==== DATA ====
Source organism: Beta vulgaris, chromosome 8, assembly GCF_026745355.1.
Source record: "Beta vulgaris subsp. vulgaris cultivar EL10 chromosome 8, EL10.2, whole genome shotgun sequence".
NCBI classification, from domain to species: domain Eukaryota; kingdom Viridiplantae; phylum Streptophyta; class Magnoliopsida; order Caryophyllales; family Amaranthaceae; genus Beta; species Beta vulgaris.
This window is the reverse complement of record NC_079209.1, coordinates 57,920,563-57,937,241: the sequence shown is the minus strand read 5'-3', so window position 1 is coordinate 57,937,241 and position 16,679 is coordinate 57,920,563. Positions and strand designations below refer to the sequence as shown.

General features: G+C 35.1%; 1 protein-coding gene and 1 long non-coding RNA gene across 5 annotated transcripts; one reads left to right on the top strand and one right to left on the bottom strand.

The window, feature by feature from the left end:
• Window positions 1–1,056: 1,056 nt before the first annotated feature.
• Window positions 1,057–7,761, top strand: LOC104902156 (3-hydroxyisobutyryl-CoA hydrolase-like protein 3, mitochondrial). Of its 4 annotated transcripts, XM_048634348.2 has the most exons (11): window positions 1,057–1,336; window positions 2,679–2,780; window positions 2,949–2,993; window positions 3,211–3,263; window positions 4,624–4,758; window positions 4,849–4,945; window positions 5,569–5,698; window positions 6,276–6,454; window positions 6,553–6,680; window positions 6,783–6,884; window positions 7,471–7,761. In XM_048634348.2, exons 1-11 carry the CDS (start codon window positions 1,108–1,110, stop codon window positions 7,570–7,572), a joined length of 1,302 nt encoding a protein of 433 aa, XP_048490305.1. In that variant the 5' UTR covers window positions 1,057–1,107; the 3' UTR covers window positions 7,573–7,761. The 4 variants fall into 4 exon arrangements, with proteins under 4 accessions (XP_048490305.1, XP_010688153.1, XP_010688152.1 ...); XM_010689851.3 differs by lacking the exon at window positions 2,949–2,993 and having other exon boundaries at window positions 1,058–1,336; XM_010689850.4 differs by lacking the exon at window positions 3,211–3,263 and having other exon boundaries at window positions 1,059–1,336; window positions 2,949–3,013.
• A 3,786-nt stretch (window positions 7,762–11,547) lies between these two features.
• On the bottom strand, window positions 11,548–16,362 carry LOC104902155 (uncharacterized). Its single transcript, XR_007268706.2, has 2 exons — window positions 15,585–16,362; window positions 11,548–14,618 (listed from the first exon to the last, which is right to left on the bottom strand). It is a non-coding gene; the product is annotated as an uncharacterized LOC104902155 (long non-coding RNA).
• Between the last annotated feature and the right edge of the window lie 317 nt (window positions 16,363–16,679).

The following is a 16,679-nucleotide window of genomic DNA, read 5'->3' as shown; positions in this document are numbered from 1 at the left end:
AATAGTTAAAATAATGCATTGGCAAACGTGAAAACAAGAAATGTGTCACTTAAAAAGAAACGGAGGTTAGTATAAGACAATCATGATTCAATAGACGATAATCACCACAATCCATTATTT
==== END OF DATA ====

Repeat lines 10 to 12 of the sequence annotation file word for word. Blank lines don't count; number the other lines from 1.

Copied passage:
• On the bottom strand, window positions 11,548–16,362 carry LOC104902155 (uncharacterized). Its single transcript, XR_007268706.2, has 2 exons — window positions 15,585–16,362; window positions 11,548–14,618 (listed from the first exon to the last, which is right to left on the bottom strand). It is a non-coding gene; the product is annotated as an uncharacterized LOC104902155 (long non-coding RNA).
• Between the last annotated feature and the right edge of the window lie 317 nt (window positions 16,363–16,679).

The following is a 16,679-nucleotide window of genomic DNA, read 5'->3' as shown; positions in this document are numbered from 1 at the left end: